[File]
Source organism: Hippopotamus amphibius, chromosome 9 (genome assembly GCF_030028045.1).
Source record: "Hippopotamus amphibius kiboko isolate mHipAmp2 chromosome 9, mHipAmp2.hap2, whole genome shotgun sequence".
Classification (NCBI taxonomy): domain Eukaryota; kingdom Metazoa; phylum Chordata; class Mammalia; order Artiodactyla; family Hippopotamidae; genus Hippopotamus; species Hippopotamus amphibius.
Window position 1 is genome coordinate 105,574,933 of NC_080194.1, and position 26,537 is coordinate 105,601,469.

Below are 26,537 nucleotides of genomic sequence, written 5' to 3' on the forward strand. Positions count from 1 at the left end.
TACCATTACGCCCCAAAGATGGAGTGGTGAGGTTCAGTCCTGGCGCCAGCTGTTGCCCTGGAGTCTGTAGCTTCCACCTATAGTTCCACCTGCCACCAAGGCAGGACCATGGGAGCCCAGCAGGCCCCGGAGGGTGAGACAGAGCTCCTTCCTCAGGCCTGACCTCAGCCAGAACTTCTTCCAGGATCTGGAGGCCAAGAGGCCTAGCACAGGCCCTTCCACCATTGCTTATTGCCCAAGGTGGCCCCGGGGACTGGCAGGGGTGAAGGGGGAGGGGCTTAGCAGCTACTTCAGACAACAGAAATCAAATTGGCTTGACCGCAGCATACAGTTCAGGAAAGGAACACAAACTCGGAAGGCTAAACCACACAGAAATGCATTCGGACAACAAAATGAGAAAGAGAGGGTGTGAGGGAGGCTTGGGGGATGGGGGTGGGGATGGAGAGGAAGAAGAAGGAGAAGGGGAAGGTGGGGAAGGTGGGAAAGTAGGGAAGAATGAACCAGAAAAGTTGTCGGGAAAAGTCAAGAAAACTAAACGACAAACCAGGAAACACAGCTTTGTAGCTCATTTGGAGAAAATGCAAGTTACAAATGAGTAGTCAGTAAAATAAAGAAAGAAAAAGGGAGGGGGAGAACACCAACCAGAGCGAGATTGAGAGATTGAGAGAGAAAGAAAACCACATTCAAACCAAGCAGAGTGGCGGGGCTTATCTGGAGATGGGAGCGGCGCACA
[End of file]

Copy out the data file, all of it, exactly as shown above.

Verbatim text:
Source organism: Hippopotamus amphibius, chromosome 9 (genome assembly GCF_030028045.1).
Source record: "Hippopotamus amphibius kiboko isolate mHipAmp2 chromosome 9, mHipAmp2.hap2, whole genome shotgun sequence".
Classification (NCBI taxonomy): domain Eukaryota; kingdom Metazoa; phylum Chordata; class Mammalia; order Artiodactyla; family Hippopotamidae; genus Hippopotamus; species Hippopotamus amphibius.
Window position 1 is genome coordinate 105,574,933 of NC_080194.1, and position 26,537 is coordinate 105,601,469.

Below are 26,537 nucleotides of genomic sequence, written 5' to 3' on the forward strand. Positions count from 1 at the left end.
TACCATTACGCCCCAAAGATGGAGTGGTGAGGTTCAGTCCTGGCGCCAGCTGTTGCCCTGGAGTCTGTAGCTTCCACCTATAGTTCCACCTGCCACCAAGGCAGGACCATGGGAGCCCAGCAGGCCCCGGAGGGTGAGACAGAGCTCCTTCCTCAGGCCTGACCTCAGCCAGAACTTCTTCCAGGATCTGGAGGCCAAGAGGCCTAGCACAGGCCCTTCCACCATTGCTTATTGCCCAAGGTGGCCCCGGGGACTGGCAGGGGTGAAGGGGGAGGGGCTTAGCAGCTACTTCAGACAACAGAAATCAAATTGGCTTGACCGCAGCATACAGTTCAGGAAAGGAACACAAACTCGGAAGGCTAAACCACACAGAAATGCATTCGGACAACAAAATGAGAAAGAGAGGGTGTGAGGGAGGCTTGGGGGATGGGGGTGGGGATGGAGAGGAAGAAGAAGGAGAAGGGGAAGGTGGGGAAGGTGGGAAAGTAGGGAAGAATGAACCAGAAAAGTTGTCGGGAAAAGTCAAGAAAACTAAACGACAAACCAGGAAACACAGCTTTGTAGCTCATTTGGAGAAAATGCAAGTTACAAATGAGTAGTCAGTAAAATAAAGAAAGAAAAAGGGAGGGGGAGAACACCAACCAGAGCGAGATTGAGAGATTGAGAGAGAAAGAAAACCACATTCAAACCAAGCAGAGTGGCGGGGCTTATCTGGAGATGGGAGCGGCGCACA